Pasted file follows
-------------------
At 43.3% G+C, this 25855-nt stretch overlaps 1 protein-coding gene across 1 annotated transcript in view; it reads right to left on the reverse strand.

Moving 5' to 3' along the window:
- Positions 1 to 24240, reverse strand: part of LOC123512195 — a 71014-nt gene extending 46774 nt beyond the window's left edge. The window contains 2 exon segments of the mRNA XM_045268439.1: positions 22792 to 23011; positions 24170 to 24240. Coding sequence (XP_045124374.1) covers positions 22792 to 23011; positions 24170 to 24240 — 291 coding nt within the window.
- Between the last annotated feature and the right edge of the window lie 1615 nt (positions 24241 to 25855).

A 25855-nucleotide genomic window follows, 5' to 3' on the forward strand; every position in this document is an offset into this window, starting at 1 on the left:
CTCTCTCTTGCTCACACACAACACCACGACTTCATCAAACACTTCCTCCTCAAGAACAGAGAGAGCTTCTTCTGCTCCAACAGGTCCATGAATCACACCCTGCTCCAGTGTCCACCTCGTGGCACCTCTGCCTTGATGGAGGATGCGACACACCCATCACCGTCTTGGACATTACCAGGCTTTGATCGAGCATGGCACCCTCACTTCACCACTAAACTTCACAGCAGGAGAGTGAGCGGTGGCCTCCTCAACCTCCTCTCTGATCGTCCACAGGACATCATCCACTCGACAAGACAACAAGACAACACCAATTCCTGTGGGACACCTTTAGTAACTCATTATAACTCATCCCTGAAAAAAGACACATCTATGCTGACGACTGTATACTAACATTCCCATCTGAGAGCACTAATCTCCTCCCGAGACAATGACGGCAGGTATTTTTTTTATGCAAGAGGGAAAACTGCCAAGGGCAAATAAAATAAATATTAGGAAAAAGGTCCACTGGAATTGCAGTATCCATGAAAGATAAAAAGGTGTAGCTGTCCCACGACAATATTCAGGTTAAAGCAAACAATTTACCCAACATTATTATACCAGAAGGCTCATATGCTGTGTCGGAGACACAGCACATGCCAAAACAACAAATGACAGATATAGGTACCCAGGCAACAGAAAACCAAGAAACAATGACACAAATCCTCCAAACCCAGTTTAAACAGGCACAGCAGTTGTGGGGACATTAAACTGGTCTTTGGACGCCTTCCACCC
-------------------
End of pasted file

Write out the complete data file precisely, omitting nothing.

At 43.3% G+C, this 25855-nt stretch overlaps 1 protein-coding gene across 1 annotated transcript in view; it reads right to left on the reverse strand.

Moving 5' to 3' along the window:
- Positions 1 to 24240, reverse strand: part of LOC123512195 — a 71014-nt gene extending 46774 nt beyond the window's left edge. The window contains 2 exon segments of the mRNA XM_045268439.1: positions 22792 to 23011; positions 24170 to 24240. Coding sequence (XP_045124374.1) covers positions 22792 to 23011; positions 24170 to 24240 — 291 coding nt within the window.
- Between the last annotated feature and the right edge of the window lie 1615 nt (positions 24241 to 25855).

A 25855-nucleotide genomic window follows, 5' to 3' on the forward strand; every position in this document is an offset into this window, starting at 1 on the left:
CTCTCTCTTGCTCACACACAACACCACGACTTCATCAAACACTTCCTCCTCAAGAACAGAGAGAGCTTCTTCTGCTCCAACAGGTCCATGAATCACACCCTGCTCCAGTGTCCACCTCGTGGCACCTCTGCCTTGATGGAGGATGCGACACACCCATCACCGTCTTGGACATTACCAGGCTTTGATCGAGCATGGCACCCTCACTTCACCACTAAACTTCACAGCAGGAGAGTGAGCGGTGGCCTCCTCAACCTCCTCTCTGATCGTCCACAGGACATCATCCACTCGACAAGACAACAAGACAACACCAATTCCTGTGGGACACCTTTAGTAACTCATTATAACTCATCCCTGAAAAAAGACACATCTATGCTGACGACTGTATACTAACATTCCCATCTGAGAGCACTAATCTCCTCCCGAGACAATGACGGCAGGTATTTTTTTTATGCAAGAGGGAAAACTGCCAAGGGCAAATAAAATAAATATTAGGAAAAAGGTCCACTGGAATTGCAGTATCCATGAAAGATAAAAAGGTGTAGCTGTCCCACGACAATATTCAGGTTAAAGCAAACAATTTACCCAACATTATTATACCAGAAGGCTCATATGCTGTGTCGGAGACACAGCACATGCCAAAACAACAAATGACAGATATAGGTACCCAGGCAACAGAAAACCAAGAAACAATGACACAAATCCTCCAAACCCAGTTTAAACAGGCACAGCAGTTGTGGGGACATTAAACTGGTCTTTGGACGCCTTCCACCC